Free will is a hell of a thing.
It amazes me, sometimes, that God gave us such a gift. That He loves us so much that He gave us total autonomy. That He loves us so much, He allows us to choose Hell. Think about it: if you saw your son or daughter walking right off the edge of a cliff, wouldn’t you run to them, pulling them back to safety? Wouldn’t you physically, bodily, remove them from harm?
God does not treat His children this way. He speaks to them, softly but with authority. He reaches out His hand to them. He tells them to stop walking. Still, He never forces them to stop.
As a parent, I find this staggeringly difficult to comprehend. I can only assume that His rationale is something like this: the only love that’s worth anything is a love that is truly, completely, freely given. Either you will choose Me or you won’t, but the choice is yours. And then He lets us make that choice. He isn’t bluffing.
Can you imagine?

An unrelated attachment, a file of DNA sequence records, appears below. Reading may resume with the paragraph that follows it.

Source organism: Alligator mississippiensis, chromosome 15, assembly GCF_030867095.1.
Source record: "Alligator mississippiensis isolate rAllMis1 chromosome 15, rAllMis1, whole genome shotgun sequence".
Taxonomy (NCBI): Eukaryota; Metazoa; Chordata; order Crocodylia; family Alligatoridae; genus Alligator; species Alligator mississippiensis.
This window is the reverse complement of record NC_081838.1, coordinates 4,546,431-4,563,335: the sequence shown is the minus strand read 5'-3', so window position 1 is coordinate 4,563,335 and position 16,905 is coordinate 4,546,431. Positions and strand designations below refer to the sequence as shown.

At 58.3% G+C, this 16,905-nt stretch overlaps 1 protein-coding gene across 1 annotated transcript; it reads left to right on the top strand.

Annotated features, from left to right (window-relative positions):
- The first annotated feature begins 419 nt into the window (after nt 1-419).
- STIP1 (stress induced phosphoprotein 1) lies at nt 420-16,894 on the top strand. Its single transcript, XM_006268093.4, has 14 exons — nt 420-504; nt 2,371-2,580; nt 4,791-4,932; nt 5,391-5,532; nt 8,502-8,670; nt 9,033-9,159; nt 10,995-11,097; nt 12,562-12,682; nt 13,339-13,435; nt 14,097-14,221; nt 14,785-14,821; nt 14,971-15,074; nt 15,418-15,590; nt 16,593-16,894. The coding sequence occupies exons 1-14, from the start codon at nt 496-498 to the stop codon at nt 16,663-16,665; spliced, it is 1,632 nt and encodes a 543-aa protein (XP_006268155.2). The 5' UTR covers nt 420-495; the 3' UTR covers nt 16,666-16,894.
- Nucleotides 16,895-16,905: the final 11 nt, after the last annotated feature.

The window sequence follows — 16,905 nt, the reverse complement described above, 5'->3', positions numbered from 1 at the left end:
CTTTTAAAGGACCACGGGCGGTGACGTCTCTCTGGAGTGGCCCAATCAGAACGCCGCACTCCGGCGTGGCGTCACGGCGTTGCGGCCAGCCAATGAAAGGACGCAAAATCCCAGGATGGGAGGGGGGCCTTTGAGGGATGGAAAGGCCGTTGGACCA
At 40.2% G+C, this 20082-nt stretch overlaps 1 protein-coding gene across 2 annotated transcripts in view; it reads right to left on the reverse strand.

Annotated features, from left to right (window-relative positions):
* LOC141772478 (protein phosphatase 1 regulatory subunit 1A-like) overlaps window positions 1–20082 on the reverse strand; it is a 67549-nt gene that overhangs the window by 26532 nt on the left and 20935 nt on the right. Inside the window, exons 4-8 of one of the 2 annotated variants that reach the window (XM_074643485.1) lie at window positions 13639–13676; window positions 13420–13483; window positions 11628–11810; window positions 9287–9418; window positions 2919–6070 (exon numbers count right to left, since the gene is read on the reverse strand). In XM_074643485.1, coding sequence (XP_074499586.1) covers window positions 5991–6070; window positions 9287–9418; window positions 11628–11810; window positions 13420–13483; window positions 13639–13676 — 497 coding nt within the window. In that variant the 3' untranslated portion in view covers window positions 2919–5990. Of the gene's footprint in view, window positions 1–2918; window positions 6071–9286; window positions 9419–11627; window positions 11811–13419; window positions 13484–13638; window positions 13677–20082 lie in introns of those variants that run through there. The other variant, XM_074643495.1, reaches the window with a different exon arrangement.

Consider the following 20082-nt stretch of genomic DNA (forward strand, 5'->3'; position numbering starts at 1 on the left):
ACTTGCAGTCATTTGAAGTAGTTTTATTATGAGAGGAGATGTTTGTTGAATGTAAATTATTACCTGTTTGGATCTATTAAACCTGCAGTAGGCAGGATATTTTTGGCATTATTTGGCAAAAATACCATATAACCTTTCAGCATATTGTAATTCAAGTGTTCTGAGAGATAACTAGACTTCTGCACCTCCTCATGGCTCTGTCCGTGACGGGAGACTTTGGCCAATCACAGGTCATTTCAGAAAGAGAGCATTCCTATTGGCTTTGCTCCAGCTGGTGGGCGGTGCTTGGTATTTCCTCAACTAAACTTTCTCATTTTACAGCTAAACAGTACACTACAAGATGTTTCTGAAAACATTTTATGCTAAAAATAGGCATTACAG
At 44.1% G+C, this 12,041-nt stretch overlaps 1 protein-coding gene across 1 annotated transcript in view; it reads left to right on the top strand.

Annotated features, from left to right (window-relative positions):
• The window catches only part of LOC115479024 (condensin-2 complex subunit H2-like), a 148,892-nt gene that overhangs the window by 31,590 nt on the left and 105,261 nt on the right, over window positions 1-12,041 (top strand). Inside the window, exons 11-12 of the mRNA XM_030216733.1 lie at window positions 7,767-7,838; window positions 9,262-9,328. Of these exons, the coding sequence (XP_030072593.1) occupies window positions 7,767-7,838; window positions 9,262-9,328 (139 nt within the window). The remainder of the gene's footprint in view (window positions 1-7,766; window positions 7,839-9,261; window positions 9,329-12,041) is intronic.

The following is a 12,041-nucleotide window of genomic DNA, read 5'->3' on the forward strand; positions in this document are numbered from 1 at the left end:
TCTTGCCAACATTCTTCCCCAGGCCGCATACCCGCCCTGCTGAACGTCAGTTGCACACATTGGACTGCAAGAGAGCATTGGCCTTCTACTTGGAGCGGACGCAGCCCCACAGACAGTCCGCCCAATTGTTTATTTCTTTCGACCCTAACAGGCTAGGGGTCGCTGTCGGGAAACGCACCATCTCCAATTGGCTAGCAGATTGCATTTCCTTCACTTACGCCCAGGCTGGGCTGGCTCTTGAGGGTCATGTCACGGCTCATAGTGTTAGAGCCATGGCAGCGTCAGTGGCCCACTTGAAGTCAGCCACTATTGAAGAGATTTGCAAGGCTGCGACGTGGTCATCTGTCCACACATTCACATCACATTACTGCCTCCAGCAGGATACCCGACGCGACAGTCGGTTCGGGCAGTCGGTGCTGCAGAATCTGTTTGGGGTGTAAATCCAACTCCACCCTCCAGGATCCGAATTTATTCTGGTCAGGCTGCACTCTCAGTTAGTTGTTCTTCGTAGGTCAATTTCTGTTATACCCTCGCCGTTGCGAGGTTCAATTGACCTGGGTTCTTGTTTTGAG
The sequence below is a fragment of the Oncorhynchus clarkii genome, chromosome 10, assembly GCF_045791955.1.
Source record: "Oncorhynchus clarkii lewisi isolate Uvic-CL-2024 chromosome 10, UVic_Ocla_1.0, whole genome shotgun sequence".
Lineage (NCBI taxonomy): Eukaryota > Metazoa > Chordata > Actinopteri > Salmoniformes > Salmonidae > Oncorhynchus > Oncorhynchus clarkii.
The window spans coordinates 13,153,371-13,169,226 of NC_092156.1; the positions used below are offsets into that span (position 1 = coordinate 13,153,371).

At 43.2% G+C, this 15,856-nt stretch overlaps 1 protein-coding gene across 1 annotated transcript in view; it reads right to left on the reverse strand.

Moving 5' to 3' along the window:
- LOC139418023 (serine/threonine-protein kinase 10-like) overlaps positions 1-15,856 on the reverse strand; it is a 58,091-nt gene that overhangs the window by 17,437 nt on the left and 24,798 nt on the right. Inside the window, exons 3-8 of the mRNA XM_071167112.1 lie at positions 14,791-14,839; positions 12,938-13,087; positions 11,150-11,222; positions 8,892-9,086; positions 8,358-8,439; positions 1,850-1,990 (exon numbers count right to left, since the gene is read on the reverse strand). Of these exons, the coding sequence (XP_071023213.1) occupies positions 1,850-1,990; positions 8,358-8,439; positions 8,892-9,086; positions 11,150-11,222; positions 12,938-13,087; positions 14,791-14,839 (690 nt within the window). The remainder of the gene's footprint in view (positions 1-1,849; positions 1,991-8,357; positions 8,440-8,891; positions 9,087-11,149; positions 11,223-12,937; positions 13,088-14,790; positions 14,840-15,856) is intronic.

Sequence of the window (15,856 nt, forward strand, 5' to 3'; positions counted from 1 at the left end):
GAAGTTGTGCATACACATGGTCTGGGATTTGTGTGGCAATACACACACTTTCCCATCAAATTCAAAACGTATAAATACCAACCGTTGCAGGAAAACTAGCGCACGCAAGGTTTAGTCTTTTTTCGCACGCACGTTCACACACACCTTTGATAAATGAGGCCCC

As I’ve caught sight of certain news stories in passing over the past week, I find myself also reaching the inescapable conclusion that on a spiritual level, most Catholics — those who care about their faith, anyway — are enduring something quite similar to what I am experiencing in my own life. I certainly feel that, as I look from the chaos of my existence toward the Church, I find no solace there. Instead, I see only strange, ugly, and unfamiliar things. False doctrines, troubling portents, and a never-ending torrent of thoughts, words, and ideas from the highest reaches of the Church that do not comfort or reassure, but instead endanger the faithful.
The desktop background on my computer is Adolphe William Bouguereau’s Pietà. I work with two monitors, so the one on the right, when not in use, displays this masterpiece, always just within my line of sight. I have found, in the few months that I have had it there, that beyond its apparent beauty, it is a deeply personal and moving work. It changes in meaning, somehow, depending on the mental and emotional state of the viewer. As Our Blessed Mother tenderly holds the dead body of Our Lord, she looks not at Him, but up and to her right, eyes brimming with tears, mouth turned down and chin drawn up, the unmistakable countenance of grief. And whatever my given disposition on any particular day, somehow her expression speaks to me.
If I have sinned, I find that Mary looks at me accusatorily: “You! You have done this to my Son!”
If I am prayerful, she is imploring: “Make reparation for sins. Make His death known. Help Him save souls.”
If I am grieving, she grieves with me: “Know that I know your pain, and more.”